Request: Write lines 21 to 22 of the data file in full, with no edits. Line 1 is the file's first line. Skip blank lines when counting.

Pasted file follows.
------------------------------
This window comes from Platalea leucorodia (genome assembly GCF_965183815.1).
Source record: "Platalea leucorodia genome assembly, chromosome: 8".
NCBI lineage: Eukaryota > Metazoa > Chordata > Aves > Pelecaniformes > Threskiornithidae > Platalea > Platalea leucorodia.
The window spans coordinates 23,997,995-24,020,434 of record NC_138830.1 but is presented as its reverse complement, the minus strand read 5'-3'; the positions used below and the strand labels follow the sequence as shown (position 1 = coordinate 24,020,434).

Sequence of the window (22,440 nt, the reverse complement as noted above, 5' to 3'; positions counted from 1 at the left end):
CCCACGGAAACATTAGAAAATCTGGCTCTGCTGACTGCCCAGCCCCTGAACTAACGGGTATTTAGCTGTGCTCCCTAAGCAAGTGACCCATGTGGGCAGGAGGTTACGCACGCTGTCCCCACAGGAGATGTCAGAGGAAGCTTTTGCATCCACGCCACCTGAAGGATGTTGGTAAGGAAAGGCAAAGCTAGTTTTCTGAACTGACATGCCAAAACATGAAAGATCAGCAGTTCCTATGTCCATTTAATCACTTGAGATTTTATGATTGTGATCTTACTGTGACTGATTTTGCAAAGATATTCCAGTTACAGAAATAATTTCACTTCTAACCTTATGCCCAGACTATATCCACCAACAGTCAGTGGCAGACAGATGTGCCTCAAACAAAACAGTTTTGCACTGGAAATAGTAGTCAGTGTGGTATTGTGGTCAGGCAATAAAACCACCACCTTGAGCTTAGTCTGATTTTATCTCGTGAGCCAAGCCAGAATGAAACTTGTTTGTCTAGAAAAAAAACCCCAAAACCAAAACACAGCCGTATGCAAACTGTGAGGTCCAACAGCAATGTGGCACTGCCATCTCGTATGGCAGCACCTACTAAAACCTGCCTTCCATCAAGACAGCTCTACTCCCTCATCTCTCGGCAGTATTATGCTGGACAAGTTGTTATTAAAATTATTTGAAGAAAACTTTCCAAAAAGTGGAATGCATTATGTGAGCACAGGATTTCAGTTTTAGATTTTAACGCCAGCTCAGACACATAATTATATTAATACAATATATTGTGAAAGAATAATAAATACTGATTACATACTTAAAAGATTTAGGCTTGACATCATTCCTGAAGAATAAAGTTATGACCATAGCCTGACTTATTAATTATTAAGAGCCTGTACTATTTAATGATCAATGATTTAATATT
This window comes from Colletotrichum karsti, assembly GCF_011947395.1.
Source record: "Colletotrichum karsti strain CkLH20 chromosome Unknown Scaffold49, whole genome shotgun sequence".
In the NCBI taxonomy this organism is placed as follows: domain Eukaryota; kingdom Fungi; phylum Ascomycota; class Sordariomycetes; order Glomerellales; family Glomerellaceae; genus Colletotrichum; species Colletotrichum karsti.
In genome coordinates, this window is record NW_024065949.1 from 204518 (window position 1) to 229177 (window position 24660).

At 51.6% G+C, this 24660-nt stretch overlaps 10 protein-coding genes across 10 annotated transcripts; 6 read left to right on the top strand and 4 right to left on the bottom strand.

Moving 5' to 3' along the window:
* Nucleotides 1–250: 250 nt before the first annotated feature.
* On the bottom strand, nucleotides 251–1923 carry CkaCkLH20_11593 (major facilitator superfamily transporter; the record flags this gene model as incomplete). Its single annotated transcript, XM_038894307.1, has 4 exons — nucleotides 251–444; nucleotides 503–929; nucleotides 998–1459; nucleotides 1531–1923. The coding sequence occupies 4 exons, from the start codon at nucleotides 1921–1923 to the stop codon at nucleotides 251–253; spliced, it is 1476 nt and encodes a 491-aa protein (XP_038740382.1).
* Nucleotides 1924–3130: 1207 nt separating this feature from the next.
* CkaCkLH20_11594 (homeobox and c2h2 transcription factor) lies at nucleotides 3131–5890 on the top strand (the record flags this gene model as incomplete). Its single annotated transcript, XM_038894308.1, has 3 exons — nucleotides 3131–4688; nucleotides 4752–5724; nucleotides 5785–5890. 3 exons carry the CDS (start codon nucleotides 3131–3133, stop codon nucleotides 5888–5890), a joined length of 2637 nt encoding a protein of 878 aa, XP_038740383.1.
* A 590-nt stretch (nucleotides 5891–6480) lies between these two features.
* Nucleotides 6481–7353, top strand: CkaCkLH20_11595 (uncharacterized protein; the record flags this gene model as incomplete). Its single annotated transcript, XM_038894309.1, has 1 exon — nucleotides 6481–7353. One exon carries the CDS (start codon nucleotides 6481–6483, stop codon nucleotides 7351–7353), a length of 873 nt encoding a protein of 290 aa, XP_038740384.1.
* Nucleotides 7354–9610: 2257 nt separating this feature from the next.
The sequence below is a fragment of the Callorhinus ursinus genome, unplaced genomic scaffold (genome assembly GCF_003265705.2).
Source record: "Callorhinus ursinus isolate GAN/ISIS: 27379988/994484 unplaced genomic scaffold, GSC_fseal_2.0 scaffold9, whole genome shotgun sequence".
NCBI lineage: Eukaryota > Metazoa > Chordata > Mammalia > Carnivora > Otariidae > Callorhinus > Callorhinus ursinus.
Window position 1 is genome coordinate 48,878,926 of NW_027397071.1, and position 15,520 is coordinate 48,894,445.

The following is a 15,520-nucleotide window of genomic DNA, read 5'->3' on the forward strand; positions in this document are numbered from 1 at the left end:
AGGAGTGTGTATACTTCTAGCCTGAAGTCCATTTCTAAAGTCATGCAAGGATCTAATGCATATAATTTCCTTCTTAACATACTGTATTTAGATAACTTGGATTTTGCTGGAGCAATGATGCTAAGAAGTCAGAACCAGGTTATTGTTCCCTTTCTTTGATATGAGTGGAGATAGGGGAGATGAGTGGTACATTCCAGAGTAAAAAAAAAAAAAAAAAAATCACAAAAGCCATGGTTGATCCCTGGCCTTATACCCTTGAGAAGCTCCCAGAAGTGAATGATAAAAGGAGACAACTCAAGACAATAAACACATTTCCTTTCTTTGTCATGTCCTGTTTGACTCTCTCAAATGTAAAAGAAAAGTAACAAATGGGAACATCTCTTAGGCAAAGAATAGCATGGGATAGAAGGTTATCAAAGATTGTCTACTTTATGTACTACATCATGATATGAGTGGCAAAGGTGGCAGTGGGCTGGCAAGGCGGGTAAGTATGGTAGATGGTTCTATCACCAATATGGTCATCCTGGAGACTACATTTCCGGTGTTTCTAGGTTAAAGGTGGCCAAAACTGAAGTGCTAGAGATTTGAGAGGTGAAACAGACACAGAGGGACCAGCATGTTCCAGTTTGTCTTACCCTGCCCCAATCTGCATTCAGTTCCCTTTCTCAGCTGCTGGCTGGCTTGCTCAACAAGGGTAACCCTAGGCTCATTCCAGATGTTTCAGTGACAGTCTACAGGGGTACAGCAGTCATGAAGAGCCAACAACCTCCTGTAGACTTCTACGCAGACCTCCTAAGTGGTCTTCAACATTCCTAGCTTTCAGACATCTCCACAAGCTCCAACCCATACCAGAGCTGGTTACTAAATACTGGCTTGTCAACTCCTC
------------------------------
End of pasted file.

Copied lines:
Source record: "Callorhinus ursinus isolate GAN/ISIS: 27379988/994484 unplaced genomic scaffold, GSC_fseal_2.0 scaffold9, whole genome shotgun sequence".
NCBI lineage: Eukaryota > Metazoa > Chordata > Mammalia > Carnivora > Otariidae > Callorhinus > Callorhinus ursinus.